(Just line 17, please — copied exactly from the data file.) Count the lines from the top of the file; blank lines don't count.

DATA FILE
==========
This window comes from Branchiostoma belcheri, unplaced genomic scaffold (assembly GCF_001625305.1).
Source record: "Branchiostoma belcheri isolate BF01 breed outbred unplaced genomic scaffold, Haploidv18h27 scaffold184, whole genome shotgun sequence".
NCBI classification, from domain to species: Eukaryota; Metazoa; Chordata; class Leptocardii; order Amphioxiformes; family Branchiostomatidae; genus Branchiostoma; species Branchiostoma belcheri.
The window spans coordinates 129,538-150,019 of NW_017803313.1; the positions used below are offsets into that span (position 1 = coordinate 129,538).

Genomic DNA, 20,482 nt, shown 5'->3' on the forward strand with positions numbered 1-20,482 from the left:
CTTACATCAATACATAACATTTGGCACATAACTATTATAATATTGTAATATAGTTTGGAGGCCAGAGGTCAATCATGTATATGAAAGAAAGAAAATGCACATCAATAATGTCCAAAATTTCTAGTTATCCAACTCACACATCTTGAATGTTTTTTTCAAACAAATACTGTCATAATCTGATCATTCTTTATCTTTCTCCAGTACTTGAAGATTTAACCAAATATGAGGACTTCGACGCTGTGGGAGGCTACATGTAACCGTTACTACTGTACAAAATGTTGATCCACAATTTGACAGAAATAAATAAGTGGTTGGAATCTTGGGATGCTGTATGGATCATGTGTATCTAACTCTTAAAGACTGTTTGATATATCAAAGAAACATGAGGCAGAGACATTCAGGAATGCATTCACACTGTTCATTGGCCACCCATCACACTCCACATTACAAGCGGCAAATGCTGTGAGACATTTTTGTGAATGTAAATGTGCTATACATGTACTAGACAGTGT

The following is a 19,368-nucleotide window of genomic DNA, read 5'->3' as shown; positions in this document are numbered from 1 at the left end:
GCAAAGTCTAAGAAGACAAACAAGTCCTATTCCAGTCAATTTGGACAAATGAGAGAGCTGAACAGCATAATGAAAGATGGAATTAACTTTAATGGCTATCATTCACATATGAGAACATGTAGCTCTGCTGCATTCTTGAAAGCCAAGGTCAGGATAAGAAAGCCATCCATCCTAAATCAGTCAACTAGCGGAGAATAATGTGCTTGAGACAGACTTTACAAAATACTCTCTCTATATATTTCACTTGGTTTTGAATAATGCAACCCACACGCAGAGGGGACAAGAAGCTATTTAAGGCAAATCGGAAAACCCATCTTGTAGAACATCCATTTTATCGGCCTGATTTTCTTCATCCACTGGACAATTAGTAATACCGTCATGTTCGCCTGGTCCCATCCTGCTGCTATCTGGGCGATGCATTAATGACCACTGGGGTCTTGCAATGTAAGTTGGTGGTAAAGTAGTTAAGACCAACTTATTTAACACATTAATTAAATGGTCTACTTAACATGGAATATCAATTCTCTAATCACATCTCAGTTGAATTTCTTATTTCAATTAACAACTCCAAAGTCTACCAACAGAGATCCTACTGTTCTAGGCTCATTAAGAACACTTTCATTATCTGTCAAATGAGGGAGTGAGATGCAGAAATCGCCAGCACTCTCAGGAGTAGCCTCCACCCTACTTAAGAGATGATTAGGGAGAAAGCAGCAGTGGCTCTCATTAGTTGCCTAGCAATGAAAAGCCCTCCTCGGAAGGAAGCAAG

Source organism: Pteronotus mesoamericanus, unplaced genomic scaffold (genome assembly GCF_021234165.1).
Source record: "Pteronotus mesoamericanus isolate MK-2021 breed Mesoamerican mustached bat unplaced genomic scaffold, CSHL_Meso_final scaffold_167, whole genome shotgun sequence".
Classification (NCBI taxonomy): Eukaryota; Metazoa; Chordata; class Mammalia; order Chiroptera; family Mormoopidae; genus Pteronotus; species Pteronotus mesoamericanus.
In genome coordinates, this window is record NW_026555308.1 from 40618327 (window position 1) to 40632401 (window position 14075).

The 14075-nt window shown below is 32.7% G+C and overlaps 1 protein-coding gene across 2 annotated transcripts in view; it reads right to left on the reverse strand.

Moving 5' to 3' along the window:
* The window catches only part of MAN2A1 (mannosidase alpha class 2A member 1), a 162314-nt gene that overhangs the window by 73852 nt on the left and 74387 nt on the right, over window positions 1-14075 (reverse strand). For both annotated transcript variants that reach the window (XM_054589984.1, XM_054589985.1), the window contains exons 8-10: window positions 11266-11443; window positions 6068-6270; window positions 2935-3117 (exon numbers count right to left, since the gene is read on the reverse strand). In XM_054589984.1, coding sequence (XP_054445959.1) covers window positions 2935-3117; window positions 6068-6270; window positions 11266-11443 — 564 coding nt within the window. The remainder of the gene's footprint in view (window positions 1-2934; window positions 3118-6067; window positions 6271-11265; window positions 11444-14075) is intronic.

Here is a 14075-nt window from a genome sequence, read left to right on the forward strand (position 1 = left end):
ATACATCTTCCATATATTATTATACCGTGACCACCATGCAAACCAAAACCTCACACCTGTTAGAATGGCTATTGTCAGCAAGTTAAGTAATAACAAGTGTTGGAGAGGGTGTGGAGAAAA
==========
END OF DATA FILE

ATACATCTTCCATATATTATTATACCGTGACCACCATGCAAACCAAAACCTCACACCTGTTAGAATGGCTATTGTCAGCAAGTTAAGTAATAACAAGTGTTGGAGAGGGTGTGGAGAAAA